What do the average citizen and Kim Kardashian have in common? If you’re one of the 7.5 million people in the United States who suffer from psoriasis, you and KK are in the same boat. She is one of an increasing number of celebrities who have spoken out about their battles with the skin disorder. Psoriasis affects millions of people worldwide, but the disease is still widely overlooked.
10. It’s more than a rash
Psoriasis causes itchy, flaky, red skin that looks like a rash, but it’s not just dry skin. It’s an autoimmune disorder in which the body is unable to distinguish between healthy cells and foreign bodies. Due to that, the body begins to attack its own organs and cells, which can be painful and difficult to deal with. This attack triggers an increase in the development of new skin cells in the case of psoriasis, resulting in dry, hardened patches on the skin’s surface.
9. Psoriasis is not something you can catch.
While psoriasis can appear infectious on others, don’t be afraid to shake hands or contact someone who has it. Even if a close relative eperiences psoriasis and you develop symptoms, it isn’t because you “caught” the disease from them. Since some genes have been related to psoriasis, having psoriasis-affected relatives increases the chances of developing it. The bottom line is that psoriasis is not infectious, so there is no risk of “catching” it.
8. Currently, there is no cure.
Psoriasis, like other autoimmune disorders, has no known cure. Psoriasis flare-ups can occur without warning, but there are many therapies that can reduce the number of flare-ups and bring about remission (a period of time when symptoms disappear). The disease may go into remission for weeks, months, or even years, depending on the person.
7. It affects even supermodels.
In addition to Kim Kardashian, celebrities like Art Garfunkel and LeAnn Rimes have publicly shared their psoriasis stories to aid others maintain a positive outlook. Cara Delevingne, a supermodel and actress, has been one of the most vocal, claiming that the modeling industry led to her having the disease. It eventually contributed to her public support for psoriasis.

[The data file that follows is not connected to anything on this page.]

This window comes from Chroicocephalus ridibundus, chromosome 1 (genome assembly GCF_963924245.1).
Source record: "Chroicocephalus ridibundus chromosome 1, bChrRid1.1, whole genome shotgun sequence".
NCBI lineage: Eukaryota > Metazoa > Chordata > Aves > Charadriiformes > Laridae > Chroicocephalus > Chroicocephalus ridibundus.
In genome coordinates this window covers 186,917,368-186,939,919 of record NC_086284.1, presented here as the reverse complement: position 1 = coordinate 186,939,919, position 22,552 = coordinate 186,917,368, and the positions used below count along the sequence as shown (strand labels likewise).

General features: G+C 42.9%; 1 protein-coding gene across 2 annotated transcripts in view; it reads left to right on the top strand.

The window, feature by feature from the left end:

Cara also acknowledged the common misunderstandings about the disease. People would put on gloves and refuse to touch me because they thought I had leprosy or something, she told The Times in London.
6. Triggers come in a variety of sizes and shapes.
A stressful career choice, whether modeling or anything else, may probably cause someone’s psoriasis to flare up, but it’s far from the only one. Other factors that may cause psoriasis flare-ups include skin injuries, infections, too much heat, smoking, and even alcohol consumption. For those living with the condition, it’s vital to recognize your triggers and take steps to protect your skin.
5. Psoriasis may affect any part of the body.
Psoriasis is an unpredictable condition that can affect any part of the body, but the head, hands, knees, elbows, and feet are the most popular sites. Facial psoriasis is possible, but it’s uncommon compared to other parts of the body. When the disease affects the face, it usually manifests itself along the hairline, brows, and the skin area between the nose and the upper lip.
4. In the winter, symptoms can worsen.
Cold weather may also cause skin to become dry and inflamed. But here’s where things get complicated: in order to protect themselves from the cold, many people spend most of the time in their house during the winter months, which limits their sun exposure. Sunlight contains plenty of UVB and natural vitamin D, both of which have been shown to help avoid or alleviate psoriasis flare-ups. Each session should be limited to 10 minutes. Although the cold can be damaging to your skin, it’s always important to get some sun exposure.
3. Psoriasis usually occurs in your adult years
According to the National Psoriasis Foundation, the condition usually appears between the ages of 15 and 35, and both women and men are affected equally. About 10 to 15% of people with psoriasis are diagnosed before they reach the age of ten.
2. There are several types of psoriasis.
Plaque psoriasis is the most experienced type, characterized by elevated, red patches of dead skin cells. Other forms with distinct lesions include:
Furthermore, up to 30% of people with psoriasis may have psoriatic arthritis. Psoriasis of this kind causes arthritis symptoms such as joint inflammation and skin irritation.
1. The majority of people have mild cases.
Despite the fact that the severity of psoriasis varies from person to person, the good news is that 80% of people have a mild form of the disease, with only 20% having moderate to severe psoriasis. When psoriasis affects more than 5% of the body’s surface area, it is considered serious. If you think you’re having psoriasis symptoms, make an appointment with your doctor as soon as possible so they can assess your condition.